Cyberpunk 2077 was easily my most anticipated title at E3 2018, and my already high expectations are just a mere speck of what they once were now that I saw 50 minutes of gameplay. It’s one of the most immersive games I’ve seen, taking the best parts of GTA V and some of the best RPG choices in any game and wrapping it all up in one of the most gorgeous presentations yet.
In Cyberpunk, you’ll take the role of V, an up and coming hired gun attempting to get into the upper echelons of Night City’s underworld. Corporations rule everything, the city is plagued by many different gangs, and the sole purpose of any citizen, aligned with the all powerful and evil corporations or not, is to just survive. V’s found their route in the criminal world.
There’s a lot that sticks with me after what I saw, but what my mind always wanders back to is Night City. What we saw was a future metropolis packed with people and vehicles going about their way in every direction. The density of actions going on can’t be understated, including the variety of people on display. From the street urchins to the business executives, they’re all there and all unique.
The most memorable thing was just the sound walking through the city. Loud music played, vehicles were loud, people talking were loud … it seemed to be intended to be overwhelming. Anyone who’s walked a busy street in a big city knows how loud it can get, and Cyberpunk 2077 is the first time I’ve seen that realized in a game.
Cyberpunk 2077 will even give you the chance to change the language of the crowd chatter if you so wish. Do you want to understand what they say or hear the languages of Night City? [Edit: While seeing so many E3 games, I mixed this tidbit of information up with something else. Shadow of the Tomb Raider will have this feature, my apologies.]
At one point the demo went through a market that was full of different vendors from various cultures, and as V would run by, different kinds of music would be blaring. The overwhelming sounds really helped sell Night City as an actual place and that it is just so much bigger than any individual.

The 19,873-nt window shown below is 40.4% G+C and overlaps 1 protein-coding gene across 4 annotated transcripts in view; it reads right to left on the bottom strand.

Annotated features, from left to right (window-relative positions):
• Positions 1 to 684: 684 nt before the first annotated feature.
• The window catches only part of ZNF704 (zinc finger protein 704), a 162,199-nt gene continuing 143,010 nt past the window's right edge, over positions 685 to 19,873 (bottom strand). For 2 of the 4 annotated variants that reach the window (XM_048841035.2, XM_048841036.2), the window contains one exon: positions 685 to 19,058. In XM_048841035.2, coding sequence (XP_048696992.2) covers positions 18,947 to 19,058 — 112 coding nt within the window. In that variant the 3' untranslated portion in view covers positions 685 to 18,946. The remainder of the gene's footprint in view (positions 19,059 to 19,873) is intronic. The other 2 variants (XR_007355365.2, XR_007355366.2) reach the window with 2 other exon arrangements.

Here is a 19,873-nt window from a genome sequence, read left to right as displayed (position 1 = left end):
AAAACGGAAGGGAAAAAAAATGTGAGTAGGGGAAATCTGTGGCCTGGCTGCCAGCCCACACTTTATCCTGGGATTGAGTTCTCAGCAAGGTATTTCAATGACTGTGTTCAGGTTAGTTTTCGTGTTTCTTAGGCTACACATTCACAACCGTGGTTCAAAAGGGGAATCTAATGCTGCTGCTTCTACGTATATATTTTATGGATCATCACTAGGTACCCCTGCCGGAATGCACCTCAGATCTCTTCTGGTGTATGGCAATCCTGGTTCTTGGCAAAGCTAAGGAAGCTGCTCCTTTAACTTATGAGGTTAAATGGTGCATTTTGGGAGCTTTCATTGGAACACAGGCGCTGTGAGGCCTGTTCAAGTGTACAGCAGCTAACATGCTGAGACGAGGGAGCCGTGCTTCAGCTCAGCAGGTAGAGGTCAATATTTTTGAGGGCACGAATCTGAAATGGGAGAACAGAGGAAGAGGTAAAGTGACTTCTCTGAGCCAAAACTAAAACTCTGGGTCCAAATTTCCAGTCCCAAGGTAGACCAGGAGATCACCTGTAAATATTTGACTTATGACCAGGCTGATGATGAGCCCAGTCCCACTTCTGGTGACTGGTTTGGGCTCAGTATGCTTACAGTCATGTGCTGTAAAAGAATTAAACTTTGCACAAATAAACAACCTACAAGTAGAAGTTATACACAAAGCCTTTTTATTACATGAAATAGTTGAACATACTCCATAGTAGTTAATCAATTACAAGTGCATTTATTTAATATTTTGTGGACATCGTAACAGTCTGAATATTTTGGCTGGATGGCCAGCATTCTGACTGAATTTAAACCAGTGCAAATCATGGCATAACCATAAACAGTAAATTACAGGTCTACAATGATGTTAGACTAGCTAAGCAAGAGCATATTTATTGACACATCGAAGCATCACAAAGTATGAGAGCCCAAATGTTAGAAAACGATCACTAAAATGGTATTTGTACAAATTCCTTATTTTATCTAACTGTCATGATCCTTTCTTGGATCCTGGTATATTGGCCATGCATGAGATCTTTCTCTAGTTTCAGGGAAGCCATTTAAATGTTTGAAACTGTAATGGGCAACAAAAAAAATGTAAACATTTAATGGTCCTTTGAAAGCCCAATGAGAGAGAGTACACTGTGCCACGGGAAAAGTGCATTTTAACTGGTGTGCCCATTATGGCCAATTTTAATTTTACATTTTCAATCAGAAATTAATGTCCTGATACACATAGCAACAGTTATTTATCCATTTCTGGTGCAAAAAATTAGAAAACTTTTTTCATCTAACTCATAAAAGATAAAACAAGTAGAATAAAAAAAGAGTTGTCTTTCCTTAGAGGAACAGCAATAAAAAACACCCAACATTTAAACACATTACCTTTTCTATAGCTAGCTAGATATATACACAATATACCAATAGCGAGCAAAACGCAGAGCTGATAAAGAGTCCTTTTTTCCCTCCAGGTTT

The crafted world is a big reason that Cyberpunk 2077 is so intensely immersive. To help that even further, Cyberpunk is a first-person RPG, and taking some inspiration from noir, everything is seen from their point of view. And I mean that quite literally, as at one point in the demo V was getting a tech upgrade for their eye, which consisted of removing and replacing it. It all took place from that point of view.
It looked as though any permanent UI element was directly tied to something in-game. When driving in a car, for example, your speed and all other related info is displayed on the windshield in a fantastic ’80s aesthetic. Anything V can scan is due to some upgrade you chose to give her, not anything to do with the game giving it to you. So, even some of the way the game looks for some players should be at least a little different.
Night City’s extremes between cultures was no better put on display than the mission the demo opened with. V and a friend Jackie were infiltrating an apartment of a group that was harvesting cyber enhancements from people taken against their will, the apartment littered with bodies. They were there to rescue someone, who they find and deliver to the Trauma Team. The Trauma Team is a group of paramedics equipped with guns, their sole purpose to rescue and resuscitate their client when activated. That’s some expensive insurance and perfectly serves to show what kind of world Cyberpunk will take place in.
Just imagine a world where the wealthy felt it was necessary to have an elite team of medics and mercenaries on standby to rescue them, just in case they get into something terrible. A team that will literally die trying to rescue you. Those on the streets live in danger, but those in the high-rises are vulnerable too. Often the powerful are the most dangerous, after all.